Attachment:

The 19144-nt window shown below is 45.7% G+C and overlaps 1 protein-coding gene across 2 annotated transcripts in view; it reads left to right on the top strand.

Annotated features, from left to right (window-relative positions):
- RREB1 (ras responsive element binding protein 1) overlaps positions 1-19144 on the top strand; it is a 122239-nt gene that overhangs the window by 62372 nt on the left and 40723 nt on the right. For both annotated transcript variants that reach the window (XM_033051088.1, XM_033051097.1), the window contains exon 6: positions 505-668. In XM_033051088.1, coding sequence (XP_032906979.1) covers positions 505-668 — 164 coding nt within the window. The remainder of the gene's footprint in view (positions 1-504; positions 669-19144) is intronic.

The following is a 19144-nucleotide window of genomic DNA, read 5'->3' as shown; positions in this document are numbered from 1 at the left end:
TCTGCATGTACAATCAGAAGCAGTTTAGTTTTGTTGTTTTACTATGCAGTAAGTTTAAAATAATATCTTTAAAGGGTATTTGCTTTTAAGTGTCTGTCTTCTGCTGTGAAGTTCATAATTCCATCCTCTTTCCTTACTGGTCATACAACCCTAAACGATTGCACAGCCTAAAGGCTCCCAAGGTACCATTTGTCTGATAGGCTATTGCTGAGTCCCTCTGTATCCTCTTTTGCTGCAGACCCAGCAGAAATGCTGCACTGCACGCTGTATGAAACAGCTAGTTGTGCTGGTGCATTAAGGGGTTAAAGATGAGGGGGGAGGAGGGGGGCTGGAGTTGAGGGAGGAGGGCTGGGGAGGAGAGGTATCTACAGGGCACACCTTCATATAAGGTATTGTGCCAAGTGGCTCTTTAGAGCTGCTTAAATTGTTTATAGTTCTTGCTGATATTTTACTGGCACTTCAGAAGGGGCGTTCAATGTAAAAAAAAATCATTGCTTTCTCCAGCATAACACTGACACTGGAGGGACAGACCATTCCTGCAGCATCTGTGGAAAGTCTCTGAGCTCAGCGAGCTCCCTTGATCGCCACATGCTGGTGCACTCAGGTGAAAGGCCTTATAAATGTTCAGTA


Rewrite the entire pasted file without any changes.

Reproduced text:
The 19144-nt window shown below is 45.7% G+C and overlaps 1 protein-coding gene across 2 annotated transcripts in view; it reads left to right on the top strand.

Annotated features, from left to right (window-relative positions):
- RREB1 (ras responsive element binding protein 1) overlaps positions 1-19144 on the top strand; it is a 122239-nt gene that overhangs the window by 62372 nt on the left and 40723 nt on the right. For both annotated transcript variants that reach the window (XM_033051088.1, XM_033051097.1), the window contains exon 6: positions 505-668. In XM_033051088.1, coding sequence (XP_032906979.1) covers positions 505-668 — 164 coding nt within the window. The remainder of the gene's footprint in view (positions 1-504; positions 669-19144) is intronic.

The following is a 19144-nucleotide window of genomic DNA, read 5'->3' as shown; positions in this document are numbered from 1 at the left end:
TCTGCATGTACAATCAGAAGCAGTTTAGTTTTGTTGTTTTACTATGCAGTAAGTTTAAAATAATATCTTTAAAGGGTATTTGCTTTTAAGTGTCTGTCTTCTGCTGTGAAGTTCATAATTCCATCCTCTTTCCTTACTGGTCATACAACCCTAAACGATTGCACAGCCTAAAGGCTCCCAAGGTACCATTTGTCTGATAGGCTATTGCTGAGTCCCTCTGTATCCTCTTTTGCTGCAGACCCAGCAGAAATGCTGCACTGCACGCTGTATGAAACAGCTAGTTGTGCTGGTGCATTAAGGGGTTAAAGATGAGGGGGGAGGAGGGGGGCTGGAGTTGAGGGAGGAGGGCTGGGGAGGAGAGGTATCTACAGGGCACACCTTCATATAAGGTATTGTGCCAAGTGGCTCTTTAGAGCTGCTTAAATTGTTTATAGTTCTTGCTGATATTTTACTGGCACTTCAGAAGGGGCGTTCAATGTAAAAAAAAATCATTGCTTTCTCCAGCATAACACTGACACTGGAGGGACAGACCATTCCTGCAGCATCTGTGGAAAGTCTCTGAGCTCAGCGAGCTCCCTTGATCGCCACATGCTGGTGCACTCAGGTGAAAGGCCTTATAAATGTTCAGTA